Factors influencing malaria control policy-making in Kenya, Uganda and Tanzania.
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BACKGROUND: Policy decisions for malaria control are often difficult to make as decision-makers have to carefully consider an array of options and respond to the needs of a large number of stakeholders. This study assessed the factors and specific objectives that influence malaria control policy decisions, as a crucial first step towards developing an inclusive malaria decision analysis support tool (MDAST). METHODS: Country-specific stakeholder engagement activities using structured questionnaires were carried out in Kenya, Uganda and Tanzania. The survey respondents were drawn from a non-random purposeful sample of stakeholders, targeting individuals in ministries and non-governmental organizations whose policy decisions and actions are likely to have an impact on the status of malaria. Summary statistics across the three countries are presented in aggregate. RESULTS: Important findings aggregated across countries included a belief that donor preferences and agendas were exerting too much influence on malaria policies in the countries. Respondents on average also thought that some relevant objectives such as engaging members of parliament by the agency responsible for malaria control in a particular country were not being given enough consideration in malaria decision-making. Factors found to influence decisions regarding specific malaria control strategies included donor agendas, costs, effectiveness of interventions, health and environmental impacts, compliance and/acceptance, financial sustainability, and vector resistance to insecticides. CONCLUSION: Malaria control decision-makers in Kenya, Uganda and Tanzania take into account health and environmental impacts as well as cost implications of different intervention strategies. Further engagement of government legislators and other policy makers is needed in order to increase funding from domestic sources, reduce donor dependence, sustain interventions and consolidate current gains in malaria.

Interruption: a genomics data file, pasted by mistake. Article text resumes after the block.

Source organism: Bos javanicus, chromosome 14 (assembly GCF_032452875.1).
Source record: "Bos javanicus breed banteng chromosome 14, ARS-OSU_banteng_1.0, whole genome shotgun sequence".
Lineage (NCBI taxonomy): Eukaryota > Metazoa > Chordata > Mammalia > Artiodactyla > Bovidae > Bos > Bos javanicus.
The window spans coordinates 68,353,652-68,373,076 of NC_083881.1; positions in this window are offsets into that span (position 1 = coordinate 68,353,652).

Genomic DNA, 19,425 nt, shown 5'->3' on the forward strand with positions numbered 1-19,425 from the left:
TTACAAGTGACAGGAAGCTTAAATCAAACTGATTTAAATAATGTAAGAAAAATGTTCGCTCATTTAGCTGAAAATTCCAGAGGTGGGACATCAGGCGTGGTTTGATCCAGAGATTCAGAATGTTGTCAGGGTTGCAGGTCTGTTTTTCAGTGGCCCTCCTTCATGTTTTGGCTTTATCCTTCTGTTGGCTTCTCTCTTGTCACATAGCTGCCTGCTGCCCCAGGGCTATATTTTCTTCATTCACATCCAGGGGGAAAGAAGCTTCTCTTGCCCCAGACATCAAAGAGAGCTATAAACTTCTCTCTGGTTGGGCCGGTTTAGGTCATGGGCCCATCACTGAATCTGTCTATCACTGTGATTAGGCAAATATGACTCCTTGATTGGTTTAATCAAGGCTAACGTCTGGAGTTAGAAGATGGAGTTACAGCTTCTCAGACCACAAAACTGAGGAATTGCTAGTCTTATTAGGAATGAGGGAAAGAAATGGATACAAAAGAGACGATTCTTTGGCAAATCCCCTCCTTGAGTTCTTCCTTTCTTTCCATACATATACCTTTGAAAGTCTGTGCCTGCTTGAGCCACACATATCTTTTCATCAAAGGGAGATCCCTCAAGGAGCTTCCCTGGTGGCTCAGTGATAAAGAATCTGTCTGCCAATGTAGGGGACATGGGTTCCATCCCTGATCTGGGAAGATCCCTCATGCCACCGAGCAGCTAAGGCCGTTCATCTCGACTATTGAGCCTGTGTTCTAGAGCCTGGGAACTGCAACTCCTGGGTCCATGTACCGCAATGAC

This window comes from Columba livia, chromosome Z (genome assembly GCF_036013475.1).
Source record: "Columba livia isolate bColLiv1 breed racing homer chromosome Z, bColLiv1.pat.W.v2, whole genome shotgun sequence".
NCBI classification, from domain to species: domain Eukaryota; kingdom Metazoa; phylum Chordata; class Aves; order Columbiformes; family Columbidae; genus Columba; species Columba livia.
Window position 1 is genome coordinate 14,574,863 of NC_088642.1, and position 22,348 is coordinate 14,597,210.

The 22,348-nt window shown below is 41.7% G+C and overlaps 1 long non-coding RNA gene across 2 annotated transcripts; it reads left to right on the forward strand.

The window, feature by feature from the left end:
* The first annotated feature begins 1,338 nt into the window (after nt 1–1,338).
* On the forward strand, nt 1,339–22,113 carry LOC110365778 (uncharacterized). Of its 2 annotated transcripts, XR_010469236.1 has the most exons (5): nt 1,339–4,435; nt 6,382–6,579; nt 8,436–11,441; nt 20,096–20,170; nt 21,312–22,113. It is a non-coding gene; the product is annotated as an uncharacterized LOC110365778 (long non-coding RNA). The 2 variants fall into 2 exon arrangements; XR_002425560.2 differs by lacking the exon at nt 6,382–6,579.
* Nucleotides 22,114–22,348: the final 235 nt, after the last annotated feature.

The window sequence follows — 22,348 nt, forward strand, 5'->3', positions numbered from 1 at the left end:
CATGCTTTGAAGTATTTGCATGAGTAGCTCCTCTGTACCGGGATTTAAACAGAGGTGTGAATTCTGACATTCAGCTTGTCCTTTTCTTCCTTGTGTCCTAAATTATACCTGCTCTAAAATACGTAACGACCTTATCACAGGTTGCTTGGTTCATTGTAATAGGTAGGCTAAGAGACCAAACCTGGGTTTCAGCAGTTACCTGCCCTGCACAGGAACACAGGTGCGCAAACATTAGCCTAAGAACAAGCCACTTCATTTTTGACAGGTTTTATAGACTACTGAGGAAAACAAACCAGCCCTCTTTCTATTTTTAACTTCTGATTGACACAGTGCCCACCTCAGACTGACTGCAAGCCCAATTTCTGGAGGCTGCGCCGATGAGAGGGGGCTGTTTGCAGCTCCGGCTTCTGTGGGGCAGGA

Decision Support Techniques
Published Version (Please cite this version)10.1186/1475-2875-13-305
Publication InfoAmeneshewa, B; Kabatereine, N; Kiptui, R; Kramer, Randall A; Lesser, A; Mboera, LEG; ... Paul, Christopher J (2014). Factors influencing malaria control policy-making in Kenya, Uganda and Tanzania. Malar J, 13. pp. 305. 10.1186/1475-2875-13-305. Retrieved from http://hdl.handle.net/10161/9480.
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Juli Plant Grainger Professor of Global Environmental Health
Randall Kramer is the Juli Plant Grainger Professor of Global Environmental Health in the Nicholas School of the Environment and deputy director of the Duke Global Health Institute. Before coming to Duke in 1988, he was on the faculty at Virginia Polytechnic Institute and State University. He has held visiting positions at IUCN--The World Conservation Union, the Economic Growth Center at Yale University, and the Indonesian Ministry of Forestry. He has served as a consultant to t
Adjunct Professor in the Division of Environmental Sciences and Policy
Dr. Miranda serves as the Director of the Children’s Environmental Health Initiative (CEHI) within the Nicholas School of the Environment, and is a faculty member in Duke’s Integrated Toxicology Program. With an educational background rooted in economic and mathematical modeling, her professional experiences integrate environmental health sciences with sound social policies. Dr. Miranda has extensive experience managing research projects using geographic information systems (GIS) bas
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